Core strength is essential for any athlete. Whether you are into running, jumping, calisthenics, basketball, karate, or football it doesn’t matter. While different sports require different muscle sizes and strength or specific motor skills, no sport needs a weak core.
With greater core strength and stability we can move faster, speed up and slow down easier, change direction more efficiently, prevent falls, and jump higher. The force you generate goes through and is controlled by the abdominal and lower back muscles.
Studies show that these muscles act as stabilizers, which is one of their main function. Training those grants better stability and potentially reduces the risk of injury. Also, with training, it is quite hard to activate just the deeper muscles with stronger contractions, without activating synergistic muscles around. (5)
The core also assists in different movements, helping us to lift, push or pull something. It allows spreading force exertion outside. Core strength is also crucial for increasing intraabdominal pressure, to reduce the frictional pressure on the spine when lifting heavy.
Core muscles work hard to stop movement and bring everything to the center, which helps prevent excessively fast stops, twists, and bends of the spine that may result in unwanted injury.
*Studies have some limitations, important to evaluate the validity of their results. Here’s a highlight of some and NOT ALL studies (and limitation), shown in this article, for context.
- Lack of randomization, specific population studied *resistance trained males, active males, healthy men and women, active students.
- Relatively small sample size *(n)12, (n)17, (n)20, (n)24.
- Potential inconsistency in muscle activation, may alter results *incomplete activation.
- Different people can specifically isolate or activate a specific muscle more or less.
- Unclear adequacy of training metrics *period, frequency intensity, external factors.
- Aged data or data older than 10 years *2010
The core musculature is very important in stabilizing the whole body. Calisthenics as training is crafted with core stability in mind. In almost any exercise done with proper form, the core is activated along with other stabilizers. This allows for better left-to-right and front-to-back stability, which can potentially reduce the risk of injury and compressive forces on the spine.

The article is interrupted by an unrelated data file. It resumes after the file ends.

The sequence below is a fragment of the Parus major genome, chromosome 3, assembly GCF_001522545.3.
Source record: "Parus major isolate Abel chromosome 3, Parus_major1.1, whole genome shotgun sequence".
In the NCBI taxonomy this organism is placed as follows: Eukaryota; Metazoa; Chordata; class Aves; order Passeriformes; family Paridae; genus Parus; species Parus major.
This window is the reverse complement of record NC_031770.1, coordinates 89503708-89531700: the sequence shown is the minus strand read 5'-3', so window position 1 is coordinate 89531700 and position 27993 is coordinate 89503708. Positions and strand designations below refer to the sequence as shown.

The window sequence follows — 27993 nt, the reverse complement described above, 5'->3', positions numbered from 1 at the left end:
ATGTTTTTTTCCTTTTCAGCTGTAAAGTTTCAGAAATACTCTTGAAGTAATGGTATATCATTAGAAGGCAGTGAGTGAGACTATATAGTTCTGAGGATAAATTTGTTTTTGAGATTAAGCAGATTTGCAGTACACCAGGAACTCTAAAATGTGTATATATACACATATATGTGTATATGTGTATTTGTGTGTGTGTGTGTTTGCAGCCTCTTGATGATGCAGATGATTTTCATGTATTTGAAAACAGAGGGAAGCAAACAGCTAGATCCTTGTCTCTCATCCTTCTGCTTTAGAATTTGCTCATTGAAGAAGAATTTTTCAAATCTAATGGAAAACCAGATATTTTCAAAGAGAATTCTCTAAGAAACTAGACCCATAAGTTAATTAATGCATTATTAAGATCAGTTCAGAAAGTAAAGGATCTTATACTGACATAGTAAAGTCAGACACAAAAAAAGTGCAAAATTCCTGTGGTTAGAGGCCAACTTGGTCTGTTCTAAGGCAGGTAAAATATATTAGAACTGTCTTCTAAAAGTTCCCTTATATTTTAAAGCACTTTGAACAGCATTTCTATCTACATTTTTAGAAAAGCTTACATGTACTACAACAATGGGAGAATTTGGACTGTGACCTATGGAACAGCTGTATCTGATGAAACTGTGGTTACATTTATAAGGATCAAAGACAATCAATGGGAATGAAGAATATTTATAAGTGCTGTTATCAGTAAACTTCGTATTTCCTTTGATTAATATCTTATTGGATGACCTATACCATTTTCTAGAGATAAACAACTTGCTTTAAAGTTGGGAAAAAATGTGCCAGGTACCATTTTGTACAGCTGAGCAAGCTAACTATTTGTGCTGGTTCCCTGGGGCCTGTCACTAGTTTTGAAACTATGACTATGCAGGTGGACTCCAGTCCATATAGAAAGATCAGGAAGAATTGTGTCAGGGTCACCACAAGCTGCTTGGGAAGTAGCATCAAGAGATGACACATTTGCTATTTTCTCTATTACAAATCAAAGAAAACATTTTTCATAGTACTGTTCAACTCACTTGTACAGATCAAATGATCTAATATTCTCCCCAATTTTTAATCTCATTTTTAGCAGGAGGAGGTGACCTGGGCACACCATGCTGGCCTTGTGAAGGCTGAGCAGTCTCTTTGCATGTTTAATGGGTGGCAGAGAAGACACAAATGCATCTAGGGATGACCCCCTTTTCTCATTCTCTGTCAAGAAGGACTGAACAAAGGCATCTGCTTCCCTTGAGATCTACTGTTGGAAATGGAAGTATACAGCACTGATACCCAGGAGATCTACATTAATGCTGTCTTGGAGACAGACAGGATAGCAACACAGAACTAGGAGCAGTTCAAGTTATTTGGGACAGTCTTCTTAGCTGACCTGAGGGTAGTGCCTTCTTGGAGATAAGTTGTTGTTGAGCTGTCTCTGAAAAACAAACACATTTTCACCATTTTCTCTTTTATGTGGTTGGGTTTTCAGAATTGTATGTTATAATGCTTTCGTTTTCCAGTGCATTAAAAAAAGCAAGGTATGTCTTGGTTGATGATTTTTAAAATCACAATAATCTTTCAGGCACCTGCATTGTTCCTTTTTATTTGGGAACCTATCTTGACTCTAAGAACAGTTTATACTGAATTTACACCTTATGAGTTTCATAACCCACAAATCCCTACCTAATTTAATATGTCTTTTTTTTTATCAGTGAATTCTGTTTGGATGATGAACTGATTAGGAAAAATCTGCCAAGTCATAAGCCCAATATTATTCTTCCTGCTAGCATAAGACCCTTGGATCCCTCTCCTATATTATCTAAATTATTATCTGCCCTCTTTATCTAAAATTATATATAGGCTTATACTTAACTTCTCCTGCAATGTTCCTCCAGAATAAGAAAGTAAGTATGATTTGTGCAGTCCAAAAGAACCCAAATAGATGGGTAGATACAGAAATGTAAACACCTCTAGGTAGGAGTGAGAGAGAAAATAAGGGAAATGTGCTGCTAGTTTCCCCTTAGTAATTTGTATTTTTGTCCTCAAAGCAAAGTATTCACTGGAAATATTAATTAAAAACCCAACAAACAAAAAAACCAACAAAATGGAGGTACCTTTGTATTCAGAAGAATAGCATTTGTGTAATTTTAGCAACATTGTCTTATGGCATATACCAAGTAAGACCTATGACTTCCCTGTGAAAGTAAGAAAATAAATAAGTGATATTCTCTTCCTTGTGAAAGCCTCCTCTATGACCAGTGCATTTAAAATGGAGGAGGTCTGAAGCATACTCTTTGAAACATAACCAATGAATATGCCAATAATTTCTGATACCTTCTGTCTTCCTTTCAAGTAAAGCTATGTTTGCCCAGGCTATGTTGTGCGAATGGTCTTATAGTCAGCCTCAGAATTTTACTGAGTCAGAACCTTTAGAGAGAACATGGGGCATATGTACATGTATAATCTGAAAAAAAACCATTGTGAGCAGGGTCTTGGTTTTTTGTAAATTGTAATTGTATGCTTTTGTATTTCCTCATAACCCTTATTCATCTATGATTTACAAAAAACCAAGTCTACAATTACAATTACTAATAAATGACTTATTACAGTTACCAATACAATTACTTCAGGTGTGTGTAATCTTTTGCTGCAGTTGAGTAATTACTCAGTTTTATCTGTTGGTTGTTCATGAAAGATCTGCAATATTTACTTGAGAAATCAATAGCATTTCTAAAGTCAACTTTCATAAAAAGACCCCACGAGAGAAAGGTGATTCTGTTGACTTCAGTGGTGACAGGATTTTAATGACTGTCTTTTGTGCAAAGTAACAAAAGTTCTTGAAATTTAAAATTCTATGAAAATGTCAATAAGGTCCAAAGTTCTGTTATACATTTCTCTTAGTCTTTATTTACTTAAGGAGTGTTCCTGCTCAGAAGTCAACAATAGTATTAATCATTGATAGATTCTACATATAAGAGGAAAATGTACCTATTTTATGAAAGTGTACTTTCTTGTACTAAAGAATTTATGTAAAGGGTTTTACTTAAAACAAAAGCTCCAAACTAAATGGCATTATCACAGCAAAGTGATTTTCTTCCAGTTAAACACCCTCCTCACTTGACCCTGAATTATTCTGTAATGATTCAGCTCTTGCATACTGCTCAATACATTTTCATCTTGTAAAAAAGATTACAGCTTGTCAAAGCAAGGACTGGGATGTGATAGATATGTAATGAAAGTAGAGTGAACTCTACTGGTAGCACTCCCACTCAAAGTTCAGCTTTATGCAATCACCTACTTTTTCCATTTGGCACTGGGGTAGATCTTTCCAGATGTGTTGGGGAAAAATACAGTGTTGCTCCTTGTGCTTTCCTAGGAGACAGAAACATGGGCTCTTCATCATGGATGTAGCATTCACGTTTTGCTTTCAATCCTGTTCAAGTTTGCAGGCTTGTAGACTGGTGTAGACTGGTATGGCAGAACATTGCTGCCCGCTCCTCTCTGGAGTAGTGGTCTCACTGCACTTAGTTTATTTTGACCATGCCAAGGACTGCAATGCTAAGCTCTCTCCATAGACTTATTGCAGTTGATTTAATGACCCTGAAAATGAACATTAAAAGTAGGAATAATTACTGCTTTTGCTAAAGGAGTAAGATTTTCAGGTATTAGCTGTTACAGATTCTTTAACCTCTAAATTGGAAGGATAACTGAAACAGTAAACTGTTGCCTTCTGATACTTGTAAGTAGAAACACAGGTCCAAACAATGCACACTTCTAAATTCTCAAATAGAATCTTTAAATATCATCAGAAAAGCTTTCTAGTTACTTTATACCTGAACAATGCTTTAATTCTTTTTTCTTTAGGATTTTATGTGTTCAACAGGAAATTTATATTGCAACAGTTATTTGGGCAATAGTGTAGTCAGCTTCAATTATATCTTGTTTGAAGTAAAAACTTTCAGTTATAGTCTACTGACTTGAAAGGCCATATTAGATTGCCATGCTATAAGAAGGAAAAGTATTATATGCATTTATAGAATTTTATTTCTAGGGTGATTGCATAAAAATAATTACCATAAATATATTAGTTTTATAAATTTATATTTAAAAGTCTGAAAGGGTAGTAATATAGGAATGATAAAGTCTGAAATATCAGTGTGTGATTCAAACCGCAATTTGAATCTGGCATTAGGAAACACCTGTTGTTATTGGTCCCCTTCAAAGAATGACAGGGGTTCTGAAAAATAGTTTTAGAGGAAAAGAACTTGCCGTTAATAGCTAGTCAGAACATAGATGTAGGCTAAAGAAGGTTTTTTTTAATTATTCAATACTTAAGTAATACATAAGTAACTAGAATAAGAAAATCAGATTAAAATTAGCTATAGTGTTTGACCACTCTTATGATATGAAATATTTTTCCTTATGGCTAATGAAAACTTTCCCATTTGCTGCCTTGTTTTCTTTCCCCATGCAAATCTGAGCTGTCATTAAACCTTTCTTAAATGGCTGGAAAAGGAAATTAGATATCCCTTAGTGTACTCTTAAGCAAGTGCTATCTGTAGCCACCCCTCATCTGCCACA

Frequently Asked Questions
Can I increase core strength with calisthenics training?
Yes, you can. Actually calisthenics is very good type of exercise for core strength, if we train properly. Even without major focus on the core, calisthenics is design with core stability and activation in mind. Any exercise that we do, even the non-core ones, should involve the core continually, to keep us balanced.
What are progressive exercises or progressions?
Progressions are harder variations of a specific exercise. They are meant to challenge our current strength and stability, and with enough training we can progress through, to another harder variation. Progressive exercise can be harder variations of a given exercise (position-wise), or they can add weights, or require more balance that makes the exercise harder to perform.
Is core activation important in calisthenics?
Core activation is another crucial part of bodyweight and weight training in general. With a weak core, it is hard to keep our spine neutral and increase intra abdominal pressure (IAP) which is important to reduce the gravitational forces on the spine. The core is a key component of a strong body, it is where the strongest bridge/connection of lower and upper limbs goes through. It helps us to stop, speed up, change direction, balance our body and exert force.
Can I get six-pack abs with calisthenics?
Yes, sure. Calisthenics involves the core to a greater level than many other types of workouts. This is because we need to activate the core even when we are only training for our push, pull or leg muscles, and calisthenics makes it easier for us to do that. However, for a shredded 6-pack on you belly, you need to optimize your diet and do core-targeted training too.
What are the best calisthenics exercises for the core?
Here is a list of the best core strengthening calisthenic exercises: reverse crunches, sit ups, plank (side-plank), wiper plank, scissors, dead bug, leg lifts, hanging lateral leg lifts, dragon flag, human flag and V-ups.